To begin with I want to say that, as far as I know, I am not Scandinavian.  However, my knowledge is sketchy, and considering the history of America, or even of the world, anybody could be anything if you go back far enough.  No one at the Sons of Norway has ever questioned my heritage; I am tall and blonde, so I look Scandinavian; my name after marriage at an early age, was first Knudsen and then Anderson, so I sound Scandinavian; then I learned Scandinavian dancing, so I danced Scandinavian.  In America appearances are everything.  What else is there?

Well, there is more than that to some people, even in America.  To my sister Mary, for example, having the ducks on one’s family tree lined up in the right order is mandatory.  Mary is a literal person and is easily disturbed by improprieties.  When I first told her I was doing Scandinavian dancing (I on the phone in Port Townsend and she in Bend) she was shocked.  She said, “But, Jean, we aren’t Scandinavian you know!”  Later it was, “Jean, why are you doing this?  You aren’t even Scandinavian!”  This went on for a few years whenever I mentioned my dancing activities.  Then one day I got a letter from her that said, “I just read an article that said the Norsemen raped and pillaged all down the coast of Scotland, so you COULD be Scandinavian after all.”  That was the end of it.  I never heard another negative word.  So if this has found rest in the mind of my straight-laced sister, it need not be in question for anyone else.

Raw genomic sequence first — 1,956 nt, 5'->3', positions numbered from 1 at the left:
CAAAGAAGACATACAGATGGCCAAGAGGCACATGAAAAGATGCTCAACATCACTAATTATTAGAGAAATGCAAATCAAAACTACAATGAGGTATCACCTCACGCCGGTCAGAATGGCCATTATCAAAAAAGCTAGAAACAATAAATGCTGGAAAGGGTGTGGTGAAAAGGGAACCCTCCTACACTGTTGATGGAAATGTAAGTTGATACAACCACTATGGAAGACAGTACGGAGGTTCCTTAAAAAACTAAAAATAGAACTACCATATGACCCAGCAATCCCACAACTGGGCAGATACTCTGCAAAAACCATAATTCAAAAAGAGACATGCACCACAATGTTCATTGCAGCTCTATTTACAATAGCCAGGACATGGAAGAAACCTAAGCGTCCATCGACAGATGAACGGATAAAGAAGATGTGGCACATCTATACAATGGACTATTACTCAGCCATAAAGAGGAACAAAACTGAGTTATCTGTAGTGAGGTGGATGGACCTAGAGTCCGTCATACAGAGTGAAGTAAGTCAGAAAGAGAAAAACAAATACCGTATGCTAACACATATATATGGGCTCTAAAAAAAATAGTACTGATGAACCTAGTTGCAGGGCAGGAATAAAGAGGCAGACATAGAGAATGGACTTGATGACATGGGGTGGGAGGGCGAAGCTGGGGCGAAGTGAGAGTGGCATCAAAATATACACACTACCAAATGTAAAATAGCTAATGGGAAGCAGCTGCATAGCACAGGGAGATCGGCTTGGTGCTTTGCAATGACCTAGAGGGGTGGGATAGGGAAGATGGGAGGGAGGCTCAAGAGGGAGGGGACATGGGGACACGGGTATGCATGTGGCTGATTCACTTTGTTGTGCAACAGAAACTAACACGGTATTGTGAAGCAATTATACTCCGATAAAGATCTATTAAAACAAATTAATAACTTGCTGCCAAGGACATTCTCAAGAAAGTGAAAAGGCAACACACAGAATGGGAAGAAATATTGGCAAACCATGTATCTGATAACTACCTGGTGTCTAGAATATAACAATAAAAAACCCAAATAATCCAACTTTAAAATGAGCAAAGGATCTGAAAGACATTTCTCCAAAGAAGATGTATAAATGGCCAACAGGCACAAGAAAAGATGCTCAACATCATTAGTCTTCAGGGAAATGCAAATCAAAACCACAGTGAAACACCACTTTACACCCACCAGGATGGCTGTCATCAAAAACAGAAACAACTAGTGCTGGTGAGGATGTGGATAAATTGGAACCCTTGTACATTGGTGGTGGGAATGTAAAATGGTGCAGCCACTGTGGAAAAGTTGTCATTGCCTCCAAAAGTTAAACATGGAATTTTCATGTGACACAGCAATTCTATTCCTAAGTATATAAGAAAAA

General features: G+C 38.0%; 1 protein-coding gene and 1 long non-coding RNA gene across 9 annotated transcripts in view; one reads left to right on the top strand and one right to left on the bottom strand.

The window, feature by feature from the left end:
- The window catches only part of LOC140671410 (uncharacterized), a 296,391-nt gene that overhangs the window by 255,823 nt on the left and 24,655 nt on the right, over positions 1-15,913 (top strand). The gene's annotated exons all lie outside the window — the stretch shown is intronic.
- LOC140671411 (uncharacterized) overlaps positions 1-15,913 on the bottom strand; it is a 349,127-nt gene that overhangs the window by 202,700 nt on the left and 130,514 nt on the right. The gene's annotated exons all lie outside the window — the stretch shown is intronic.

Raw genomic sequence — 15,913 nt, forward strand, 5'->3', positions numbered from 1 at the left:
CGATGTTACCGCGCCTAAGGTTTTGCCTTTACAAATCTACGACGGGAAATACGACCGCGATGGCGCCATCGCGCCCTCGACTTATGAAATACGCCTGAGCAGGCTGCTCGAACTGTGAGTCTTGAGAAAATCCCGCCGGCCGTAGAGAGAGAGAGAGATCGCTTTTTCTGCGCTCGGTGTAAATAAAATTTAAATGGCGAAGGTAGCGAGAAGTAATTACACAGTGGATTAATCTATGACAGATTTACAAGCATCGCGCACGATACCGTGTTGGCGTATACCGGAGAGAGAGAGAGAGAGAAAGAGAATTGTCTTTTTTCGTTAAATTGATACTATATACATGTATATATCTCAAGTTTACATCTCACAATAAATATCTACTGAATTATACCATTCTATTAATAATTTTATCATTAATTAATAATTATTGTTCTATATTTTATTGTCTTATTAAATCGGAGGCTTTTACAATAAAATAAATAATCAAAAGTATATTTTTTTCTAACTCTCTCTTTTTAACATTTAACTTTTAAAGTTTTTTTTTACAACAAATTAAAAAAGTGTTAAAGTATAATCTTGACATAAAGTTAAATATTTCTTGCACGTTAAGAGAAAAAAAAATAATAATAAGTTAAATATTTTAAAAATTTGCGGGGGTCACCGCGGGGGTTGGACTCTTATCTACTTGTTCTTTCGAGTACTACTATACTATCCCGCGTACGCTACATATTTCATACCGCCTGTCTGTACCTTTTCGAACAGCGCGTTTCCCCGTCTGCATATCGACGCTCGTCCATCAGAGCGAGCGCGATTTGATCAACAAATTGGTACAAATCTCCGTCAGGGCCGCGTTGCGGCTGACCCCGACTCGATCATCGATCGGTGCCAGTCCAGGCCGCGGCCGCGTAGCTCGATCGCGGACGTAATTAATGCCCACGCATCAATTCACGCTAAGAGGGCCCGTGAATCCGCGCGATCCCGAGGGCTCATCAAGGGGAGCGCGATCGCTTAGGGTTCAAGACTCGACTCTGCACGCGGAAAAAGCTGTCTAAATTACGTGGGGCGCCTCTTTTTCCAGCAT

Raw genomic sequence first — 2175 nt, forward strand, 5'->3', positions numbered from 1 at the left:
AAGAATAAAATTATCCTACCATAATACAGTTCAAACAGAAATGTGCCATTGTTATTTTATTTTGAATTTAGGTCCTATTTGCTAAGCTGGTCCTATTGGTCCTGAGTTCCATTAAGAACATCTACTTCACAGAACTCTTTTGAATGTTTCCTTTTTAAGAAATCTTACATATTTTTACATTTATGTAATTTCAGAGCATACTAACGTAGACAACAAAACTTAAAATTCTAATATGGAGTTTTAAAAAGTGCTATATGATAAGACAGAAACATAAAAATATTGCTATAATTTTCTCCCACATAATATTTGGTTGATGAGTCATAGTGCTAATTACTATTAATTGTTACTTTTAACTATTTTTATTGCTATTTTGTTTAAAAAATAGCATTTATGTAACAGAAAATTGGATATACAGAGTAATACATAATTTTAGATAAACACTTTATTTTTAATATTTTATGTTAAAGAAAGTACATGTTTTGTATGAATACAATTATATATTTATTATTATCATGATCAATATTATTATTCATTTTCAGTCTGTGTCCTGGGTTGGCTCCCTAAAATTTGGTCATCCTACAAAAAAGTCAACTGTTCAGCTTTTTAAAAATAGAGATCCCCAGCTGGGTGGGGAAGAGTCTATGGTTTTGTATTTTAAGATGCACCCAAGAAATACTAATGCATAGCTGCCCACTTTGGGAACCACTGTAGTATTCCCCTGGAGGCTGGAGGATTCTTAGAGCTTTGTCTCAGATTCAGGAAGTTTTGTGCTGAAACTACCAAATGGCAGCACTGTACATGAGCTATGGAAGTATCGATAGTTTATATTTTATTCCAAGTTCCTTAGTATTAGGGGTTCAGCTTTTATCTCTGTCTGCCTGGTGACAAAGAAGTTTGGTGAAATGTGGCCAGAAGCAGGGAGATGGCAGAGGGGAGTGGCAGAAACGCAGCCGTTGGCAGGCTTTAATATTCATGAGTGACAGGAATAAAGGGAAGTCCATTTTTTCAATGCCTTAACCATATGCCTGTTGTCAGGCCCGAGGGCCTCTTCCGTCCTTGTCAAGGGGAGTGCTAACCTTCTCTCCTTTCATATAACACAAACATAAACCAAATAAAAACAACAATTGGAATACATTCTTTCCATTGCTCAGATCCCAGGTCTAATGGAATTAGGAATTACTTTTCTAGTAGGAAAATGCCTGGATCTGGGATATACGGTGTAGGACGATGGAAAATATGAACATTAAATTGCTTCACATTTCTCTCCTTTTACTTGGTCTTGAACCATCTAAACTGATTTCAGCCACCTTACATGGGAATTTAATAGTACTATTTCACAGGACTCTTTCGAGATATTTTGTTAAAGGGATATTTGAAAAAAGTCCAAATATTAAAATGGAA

My becoming a Scandia (common abbreviation) dancer happened after I had moved to Port Townsend.  Port Townsend was only 38 miles from Poulsbo, a town that was settled by Norwegian immigrants and is still 80% Norwegian.  I heard that there were free Scandinavian dance lessons given at the Norway Hall there, so I started going.  I had been a dancer since childhood, and I took to this new dance form like a reindeer to tundra.  For twenty five years, I drove to Poulsbo every Monday night, just like religion. Soon there were as many as fourteen others joining me from Port Townsend.  At the Norway Hall, there were thirty to seventy others all learning to dance and helping others learn.  A wonderful thing about Scandia dancing is that it is addictive, and dancers will travel long distances to dances in other places.  We had exchanges with groups in Port Angeles, Seattle, Tacoma, Olympia, Victoria and Vancouver, BC.  We even met dancers from San Francisco, other places in California and in Oregon.